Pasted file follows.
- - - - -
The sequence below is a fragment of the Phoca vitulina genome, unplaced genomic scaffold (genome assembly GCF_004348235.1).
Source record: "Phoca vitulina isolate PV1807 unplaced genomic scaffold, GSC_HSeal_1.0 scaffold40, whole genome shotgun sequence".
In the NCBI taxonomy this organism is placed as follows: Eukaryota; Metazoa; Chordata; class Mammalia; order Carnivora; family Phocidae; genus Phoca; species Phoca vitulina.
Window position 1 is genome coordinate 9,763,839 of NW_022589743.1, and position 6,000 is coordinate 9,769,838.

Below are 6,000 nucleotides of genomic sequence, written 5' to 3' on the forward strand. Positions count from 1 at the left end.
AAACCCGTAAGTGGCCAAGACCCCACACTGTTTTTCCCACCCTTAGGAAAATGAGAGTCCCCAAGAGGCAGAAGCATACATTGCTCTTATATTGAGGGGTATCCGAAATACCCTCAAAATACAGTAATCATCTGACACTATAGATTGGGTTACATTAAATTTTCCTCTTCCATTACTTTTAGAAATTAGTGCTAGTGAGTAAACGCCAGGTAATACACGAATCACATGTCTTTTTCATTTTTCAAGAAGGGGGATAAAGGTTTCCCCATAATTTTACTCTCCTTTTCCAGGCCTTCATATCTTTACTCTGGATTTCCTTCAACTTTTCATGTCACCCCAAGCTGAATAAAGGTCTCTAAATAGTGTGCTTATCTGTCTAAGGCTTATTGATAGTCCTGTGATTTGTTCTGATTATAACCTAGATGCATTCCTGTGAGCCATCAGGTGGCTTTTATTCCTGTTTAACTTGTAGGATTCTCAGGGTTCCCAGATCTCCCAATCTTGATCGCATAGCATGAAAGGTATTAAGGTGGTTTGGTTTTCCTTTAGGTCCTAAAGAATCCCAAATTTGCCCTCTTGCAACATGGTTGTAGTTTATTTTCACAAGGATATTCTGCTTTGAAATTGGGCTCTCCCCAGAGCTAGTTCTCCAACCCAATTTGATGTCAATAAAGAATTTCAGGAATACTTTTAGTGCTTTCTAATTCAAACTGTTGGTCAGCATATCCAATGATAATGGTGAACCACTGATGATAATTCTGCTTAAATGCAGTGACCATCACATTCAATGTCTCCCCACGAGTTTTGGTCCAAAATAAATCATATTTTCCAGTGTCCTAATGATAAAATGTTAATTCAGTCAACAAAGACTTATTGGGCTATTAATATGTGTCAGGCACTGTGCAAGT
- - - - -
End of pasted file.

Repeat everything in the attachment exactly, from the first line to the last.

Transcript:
The sequence below is a fragment of the Phoca vitulina genome, unplaced genomic scaffold (genome assembly GCF_004348235.1).
Source record: "Phoca vitulina isolate PV1807 unplaced genomic scaffold, GSC_HSeal_1.0 scaffold40, whole genome shotgun sequence".
In the NCBI taxonomy this organism is placed as follows: Eukaryota; Metazoa; Chordata; class Mammalia; order Carnivora; family Phocidae; genus Phoca; species Phoca vitulina.
Window position 1 is genome coordinate 9,763,839 of NW_022589743.1, and position 6,000 is coordinate 9,769,838.

Below are 6,000 nucleotides of genomic sequence, written 5' to 3' on the forward strand. Positions count from 1 at the left end.
AAACCCGTAAGTGGCCAAGACCCCACACTGTTTTTCCCACCCTTAGGAAAATGAGAGTCCCCAAGAGGCAGAAGCATACATTGCTCTTATATTGAGGGGTATCCGAAATACCCTCAAAATACAGTAATCATCTGACACTATAGATTGGGTTACATTAAATTTTCCTCTTCCATTACTTTTAGAAATTAGTGCTAGTGAGTAAACGCCAGGTAATACACGAATCACATGTCTTTTTCATTTTTCAAGAAGGGGGATAAAGGTTTCCCCATAATTTTACTCTCCTTTTCCAGGCCTTCATATCTTTACTCTGGATTTCCTTCAACTTTTCATGTCACCCCAAGCTGAATAAAGGTCTCTAAATAGTGTGCTTATCTGTCTAAGGCTTATTGATAGTCCTGTGATTTGTTCTGATTATAACCTAGATGCATTCCTGTGAGCCATCAGGTGGCTTTTATTCCTGTTTAACTTGTAGGATTCTCAGGGTTCCCAGATCTCCCAATCTTGATCGCATAGCATGAAAGGTATTAAGGTGGTTTGGTTTTCCTTTAGGTCCTAAAGAATCCCAAATTTGCCCTCTTGCAACATGGTTGTAGTTTATTTTCACAAGGATATTCTGCTTTGAAATTGGGCTCTCCCCAGAGCTAGTTCTCCAACCCAATTTGATGTCAATAAAGAATTTCAGGAATACTTTTAGTGCTTTCTAATTCAAACTGTTGGTCAGCATATCCAATGATAATGGTGAACCACTGATGATAATTCTGCTTAAATGCAGTGACCATCACATTCAATGTCTCCCCACGAGTTTTGGTCCAAAATAAATCATATTTTCCAGTGTCCTAATGATAAAATGTTAATTCAGTCAACAAAGACTTATTGGGCTATTAATATGTGTCAGGCACTGTGCAAGT